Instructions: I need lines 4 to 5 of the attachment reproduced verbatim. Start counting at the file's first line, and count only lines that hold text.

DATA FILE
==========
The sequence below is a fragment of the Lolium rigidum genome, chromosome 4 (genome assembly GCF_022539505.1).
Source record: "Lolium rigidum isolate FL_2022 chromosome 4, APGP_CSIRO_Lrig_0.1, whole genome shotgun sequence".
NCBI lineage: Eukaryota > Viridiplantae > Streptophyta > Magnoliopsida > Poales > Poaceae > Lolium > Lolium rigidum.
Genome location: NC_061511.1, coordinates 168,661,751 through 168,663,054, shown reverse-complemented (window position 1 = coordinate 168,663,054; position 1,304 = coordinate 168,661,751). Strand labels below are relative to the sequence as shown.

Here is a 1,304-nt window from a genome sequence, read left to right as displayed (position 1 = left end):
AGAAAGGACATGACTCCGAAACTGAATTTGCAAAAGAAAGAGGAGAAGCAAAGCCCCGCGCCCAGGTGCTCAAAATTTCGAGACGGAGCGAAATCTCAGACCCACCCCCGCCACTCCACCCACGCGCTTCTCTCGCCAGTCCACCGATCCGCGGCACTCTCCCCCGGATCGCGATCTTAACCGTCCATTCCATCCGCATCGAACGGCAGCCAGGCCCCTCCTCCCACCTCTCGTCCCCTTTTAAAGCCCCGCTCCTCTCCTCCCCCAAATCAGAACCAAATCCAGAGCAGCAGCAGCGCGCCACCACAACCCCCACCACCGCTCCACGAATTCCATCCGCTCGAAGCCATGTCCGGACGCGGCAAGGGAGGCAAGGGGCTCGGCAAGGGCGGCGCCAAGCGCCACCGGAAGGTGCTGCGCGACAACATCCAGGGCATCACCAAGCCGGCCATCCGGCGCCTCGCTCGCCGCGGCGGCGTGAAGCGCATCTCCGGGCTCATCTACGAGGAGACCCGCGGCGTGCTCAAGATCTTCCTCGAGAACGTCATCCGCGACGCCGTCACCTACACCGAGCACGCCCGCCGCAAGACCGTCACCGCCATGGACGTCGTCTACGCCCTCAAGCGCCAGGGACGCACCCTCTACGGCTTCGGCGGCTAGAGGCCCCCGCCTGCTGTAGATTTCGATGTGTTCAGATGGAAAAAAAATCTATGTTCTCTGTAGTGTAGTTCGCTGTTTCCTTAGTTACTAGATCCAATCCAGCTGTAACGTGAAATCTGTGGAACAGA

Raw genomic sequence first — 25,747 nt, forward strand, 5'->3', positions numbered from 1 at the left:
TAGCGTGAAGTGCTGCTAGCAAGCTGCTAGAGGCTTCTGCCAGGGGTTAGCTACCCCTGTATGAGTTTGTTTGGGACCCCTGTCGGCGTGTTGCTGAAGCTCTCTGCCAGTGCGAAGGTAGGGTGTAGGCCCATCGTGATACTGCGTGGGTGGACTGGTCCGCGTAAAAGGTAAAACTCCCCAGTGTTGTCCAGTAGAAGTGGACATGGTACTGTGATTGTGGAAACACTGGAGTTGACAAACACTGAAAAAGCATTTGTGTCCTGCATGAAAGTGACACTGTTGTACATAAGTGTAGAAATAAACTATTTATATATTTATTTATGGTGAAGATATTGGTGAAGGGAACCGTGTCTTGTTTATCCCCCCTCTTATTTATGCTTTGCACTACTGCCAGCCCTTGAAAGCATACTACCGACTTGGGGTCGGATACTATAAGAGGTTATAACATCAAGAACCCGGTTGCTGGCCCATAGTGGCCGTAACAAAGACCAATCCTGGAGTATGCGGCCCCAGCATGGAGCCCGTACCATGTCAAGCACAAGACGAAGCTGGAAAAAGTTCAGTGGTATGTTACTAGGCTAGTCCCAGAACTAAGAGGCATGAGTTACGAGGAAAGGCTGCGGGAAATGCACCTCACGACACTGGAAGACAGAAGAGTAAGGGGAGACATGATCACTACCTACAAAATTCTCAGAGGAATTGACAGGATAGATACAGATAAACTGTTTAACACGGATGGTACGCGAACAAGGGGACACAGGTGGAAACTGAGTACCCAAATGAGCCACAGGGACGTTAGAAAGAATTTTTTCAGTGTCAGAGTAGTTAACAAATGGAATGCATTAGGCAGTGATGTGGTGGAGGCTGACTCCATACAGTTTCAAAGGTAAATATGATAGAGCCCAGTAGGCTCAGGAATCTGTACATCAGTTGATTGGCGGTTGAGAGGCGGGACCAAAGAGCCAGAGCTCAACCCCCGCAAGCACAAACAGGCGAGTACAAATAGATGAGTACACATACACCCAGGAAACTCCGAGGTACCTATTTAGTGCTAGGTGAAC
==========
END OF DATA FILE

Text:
Genome location: NC_061511.1, coordinates 168,661,751 through 168,663,054, shown reverse-complemented (window position 1 = coordinate 168,663,054; position 1,304 = coordinate 168,661,751). Strand labels below are relative to the sequence as shown.

Here is a 1,304-nt window from a genome sequence, read left to right as displayed (position 1 = left end):